He was only seven-years-old when the civil war broke out in Damascus, living with his parents in Kafr Sousa in the south of the city. At that age, he couldn’t begin to comprehend the politics of the situation, but the fear and brutality he felt during the early conflict lingers with him.

“I was outside a mosque with my mum and dad,” he recalls. “There was a demonstration, clashes. The police were fighting with demonstrators and I remember blood.”

As the city became more and more dangerous to live in, he fled with his family to Al-Hasakah in northern Syria, where much of the Kurdish population lives, and then shortly afterwards to Iraq. There he met other refugees, many of whom had lost friends and family in Damascus.

His journey through Syria and Iraq and ultimately to Scotland has been arduous but it is clear that Mohammad has not let it change his character. Despite everything he has retained the cheeky wit you would expect of any other 12-year-old boy.

The school’s bursaries have been named after Dmitri Dulkanovic, one of 27 Serbian refugees that the school took on during the First World War. After a devastating defeat at the hands of Germany, the Serbian boys, much like Mohammad and his family, moved desperately in search of safety from the war before they were finally transported to Scotland by the Allies’ fleet.

While debates continue over whether independent schools can be attributed charitable status, Wyllie welcomes the new charity regulator test, introduced in 2010, arguing that for Heriot’s, “the charitable element isn’t an add-on, but the central purpose of the school’s being”.

The school’s commitment to scholarships and bursaries costs the George Heriot’s Foundation £900,000 a year.

For the other students at the schools, welcoming Mohammad and the other Syrians has been a delight. Mohammad’s teacher, Val Clark, says that pupils continually approach her to say, “Mrs Clark, we’re so lucky to have Mohammad in our class.”

She tells me: “He’s clearly a popular boy, and the more his language improves, the more his sense of humour is evident.”

For him, the Scottish curriculum is a nice alternative to his old schooling in Syria. “Back home, I would have a lot of homework every day, I would have to memorise four pages every day and had exams every day,” he says. “Compared to that, Heriot’s has been much more relaxed. In Syria we were judged only according to our marks, but here it’s more about the students themselves.”

Though only 12-years-old, Mohammad already has career ambitions. When asked what his hopes for the future are, he smiles broadly and says, “I will be a doctor. I want to help people.”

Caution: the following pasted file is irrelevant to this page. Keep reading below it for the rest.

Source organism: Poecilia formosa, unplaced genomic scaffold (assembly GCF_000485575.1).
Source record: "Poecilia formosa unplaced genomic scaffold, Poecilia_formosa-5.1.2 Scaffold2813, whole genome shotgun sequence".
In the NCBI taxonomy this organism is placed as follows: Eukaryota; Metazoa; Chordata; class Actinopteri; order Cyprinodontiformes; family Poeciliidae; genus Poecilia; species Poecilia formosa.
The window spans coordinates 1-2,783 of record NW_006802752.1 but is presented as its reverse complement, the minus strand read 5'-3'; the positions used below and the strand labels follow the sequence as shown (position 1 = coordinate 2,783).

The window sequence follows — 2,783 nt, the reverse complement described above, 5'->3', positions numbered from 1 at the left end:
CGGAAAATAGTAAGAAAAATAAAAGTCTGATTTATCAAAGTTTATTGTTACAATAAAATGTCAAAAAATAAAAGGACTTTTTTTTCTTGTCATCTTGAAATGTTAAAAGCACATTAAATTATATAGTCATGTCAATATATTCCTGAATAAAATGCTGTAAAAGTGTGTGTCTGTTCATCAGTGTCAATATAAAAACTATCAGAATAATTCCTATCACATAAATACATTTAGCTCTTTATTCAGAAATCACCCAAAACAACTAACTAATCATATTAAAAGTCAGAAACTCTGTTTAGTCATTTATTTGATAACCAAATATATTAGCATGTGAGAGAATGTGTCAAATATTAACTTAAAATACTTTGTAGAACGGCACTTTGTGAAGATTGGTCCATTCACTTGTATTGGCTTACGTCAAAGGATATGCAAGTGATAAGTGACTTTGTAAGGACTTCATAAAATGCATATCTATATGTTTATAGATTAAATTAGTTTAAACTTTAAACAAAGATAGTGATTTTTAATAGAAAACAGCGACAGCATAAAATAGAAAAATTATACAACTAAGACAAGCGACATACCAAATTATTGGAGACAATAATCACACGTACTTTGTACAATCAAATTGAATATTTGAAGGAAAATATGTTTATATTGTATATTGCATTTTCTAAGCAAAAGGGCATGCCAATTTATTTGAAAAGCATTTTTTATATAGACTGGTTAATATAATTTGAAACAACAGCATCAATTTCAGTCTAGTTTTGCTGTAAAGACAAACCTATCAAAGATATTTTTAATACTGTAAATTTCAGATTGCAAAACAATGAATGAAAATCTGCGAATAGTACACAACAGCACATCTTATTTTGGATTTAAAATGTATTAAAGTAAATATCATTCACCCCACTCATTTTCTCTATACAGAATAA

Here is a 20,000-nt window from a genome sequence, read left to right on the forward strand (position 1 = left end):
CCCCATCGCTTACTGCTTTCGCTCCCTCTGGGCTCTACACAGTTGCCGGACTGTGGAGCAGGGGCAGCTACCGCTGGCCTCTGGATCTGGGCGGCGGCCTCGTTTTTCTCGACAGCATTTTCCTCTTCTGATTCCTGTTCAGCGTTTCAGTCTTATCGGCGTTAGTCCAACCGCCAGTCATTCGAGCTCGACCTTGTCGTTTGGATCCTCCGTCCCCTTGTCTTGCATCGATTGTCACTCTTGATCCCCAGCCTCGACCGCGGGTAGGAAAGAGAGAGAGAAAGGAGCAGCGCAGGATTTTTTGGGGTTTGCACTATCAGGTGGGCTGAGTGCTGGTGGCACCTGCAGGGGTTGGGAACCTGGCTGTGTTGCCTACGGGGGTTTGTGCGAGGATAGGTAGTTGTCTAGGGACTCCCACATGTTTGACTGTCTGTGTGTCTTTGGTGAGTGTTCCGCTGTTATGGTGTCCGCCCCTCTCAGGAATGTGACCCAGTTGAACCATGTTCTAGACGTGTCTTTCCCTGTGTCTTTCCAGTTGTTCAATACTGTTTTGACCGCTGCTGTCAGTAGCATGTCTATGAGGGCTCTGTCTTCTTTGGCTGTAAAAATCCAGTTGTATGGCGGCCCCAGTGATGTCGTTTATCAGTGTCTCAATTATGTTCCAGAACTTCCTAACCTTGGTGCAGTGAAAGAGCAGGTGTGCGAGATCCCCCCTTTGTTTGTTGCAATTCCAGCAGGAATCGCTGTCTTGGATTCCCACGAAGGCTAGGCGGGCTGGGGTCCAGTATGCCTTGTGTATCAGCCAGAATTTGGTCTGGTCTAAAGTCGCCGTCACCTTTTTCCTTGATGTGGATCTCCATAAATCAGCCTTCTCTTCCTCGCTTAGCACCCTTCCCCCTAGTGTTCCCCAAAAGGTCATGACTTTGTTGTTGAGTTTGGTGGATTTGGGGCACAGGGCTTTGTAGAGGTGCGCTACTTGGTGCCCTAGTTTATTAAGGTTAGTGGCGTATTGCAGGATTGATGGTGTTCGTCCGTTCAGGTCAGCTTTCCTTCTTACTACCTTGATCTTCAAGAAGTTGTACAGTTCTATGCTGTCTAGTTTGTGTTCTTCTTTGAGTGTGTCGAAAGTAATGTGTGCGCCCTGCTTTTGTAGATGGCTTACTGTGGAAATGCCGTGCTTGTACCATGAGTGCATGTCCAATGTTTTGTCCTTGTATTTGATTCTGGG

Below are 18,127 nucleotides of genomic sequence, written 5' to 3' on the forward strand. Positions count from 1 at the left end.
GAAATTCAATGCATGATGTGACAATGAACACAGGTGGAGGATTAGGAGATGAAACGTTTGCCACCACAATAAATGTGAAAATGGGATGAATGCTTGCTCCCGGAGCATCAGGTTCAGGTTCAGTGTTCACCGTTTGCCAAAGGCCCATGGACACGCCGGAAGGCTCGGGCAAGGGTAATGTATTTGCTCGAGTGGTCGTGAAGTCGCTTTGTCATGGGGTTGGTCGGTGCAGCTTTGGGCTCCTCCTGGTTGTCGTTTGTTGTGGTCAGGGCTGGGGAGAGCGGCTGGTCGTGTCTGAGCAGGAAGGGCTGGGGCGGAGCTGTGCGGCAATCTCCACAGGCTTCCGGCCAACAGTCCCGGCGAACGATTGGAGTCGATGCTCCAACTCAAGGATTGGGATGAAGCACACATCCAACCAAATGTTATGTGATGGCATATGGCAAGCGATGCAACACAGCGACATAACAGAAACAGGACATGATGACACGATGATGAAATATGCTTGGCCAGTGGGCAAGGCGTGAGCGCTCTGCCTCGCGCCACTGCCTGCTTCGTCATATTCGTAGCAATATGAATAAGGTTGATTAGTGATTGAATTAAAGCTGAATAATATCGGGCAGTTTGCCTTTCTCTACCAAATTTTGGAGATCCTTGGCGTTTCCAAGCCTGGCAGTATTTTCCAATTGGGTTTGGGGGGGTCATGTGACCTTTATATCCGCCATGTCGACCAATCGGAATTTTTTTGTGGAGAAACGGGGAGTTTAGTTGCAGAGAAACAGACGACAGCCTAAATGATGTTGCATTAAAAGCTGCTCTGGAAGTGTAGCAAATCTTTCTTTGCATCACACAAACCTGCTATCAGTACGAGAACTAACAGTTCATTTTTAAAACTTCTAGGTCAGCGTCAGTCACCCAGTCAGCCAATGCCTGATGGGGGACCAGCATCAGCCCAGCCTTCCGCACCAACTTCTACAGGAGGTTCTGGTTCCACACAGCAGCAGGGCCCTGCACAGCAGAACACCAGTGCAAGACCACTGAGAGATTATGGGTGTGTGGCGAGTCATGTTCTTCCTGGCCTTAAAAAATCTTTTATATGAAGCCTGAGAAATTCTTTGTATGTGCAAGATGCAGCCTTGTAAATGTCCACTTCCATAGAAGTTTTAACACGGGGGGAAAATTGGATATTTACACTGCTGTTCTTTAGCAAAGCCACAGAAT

Sandy Thin is a journalist at News Associates. He tweets @SandyThin.

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Love a good box set? Then you should watch the Snooker World Championships

The game relies on a steady arm, which relies on a steady nerve. The result is a slow creeping tension needs time and space to be properly enjoyed and endured. 

People are lazy and people are impatient. This has always been so – just ask Moses or his rock – but as illustrated by kindly old Yahweh, in those days they could not simply answer those impulses and stroll on.

Nowadays, that is no longer so. Twitter, YouTube and listicles reflect a desire for complex and involved issues, expansive and nuanced sports – what we might term quality – to be condensed into easily digestible morsels for effort-free enjoyment.

There is, though, one notable exception to this trend: the box set. Pursuing a novelistic, literary sensibility, it credits its audience with the power of sentience and tells riveting stories slowly, unfolding things in whichever manner that it is best for them to unfold.

In the first episode of the first series of The Sopranos, we hear Tony demean his wife Carmela's irritation with him via the phrase “always with the drama”; in the seventh episode of the first series we see his mother do likewise to his father; and in the 21st and final episode of the sixth and final series, his son uses it on Carmela. It is precisely this richness and this care that makes The Sopranos not only the finest TV show ever made, but the finest artefact that contemporary society has to offer. It forces us to think, try and feel.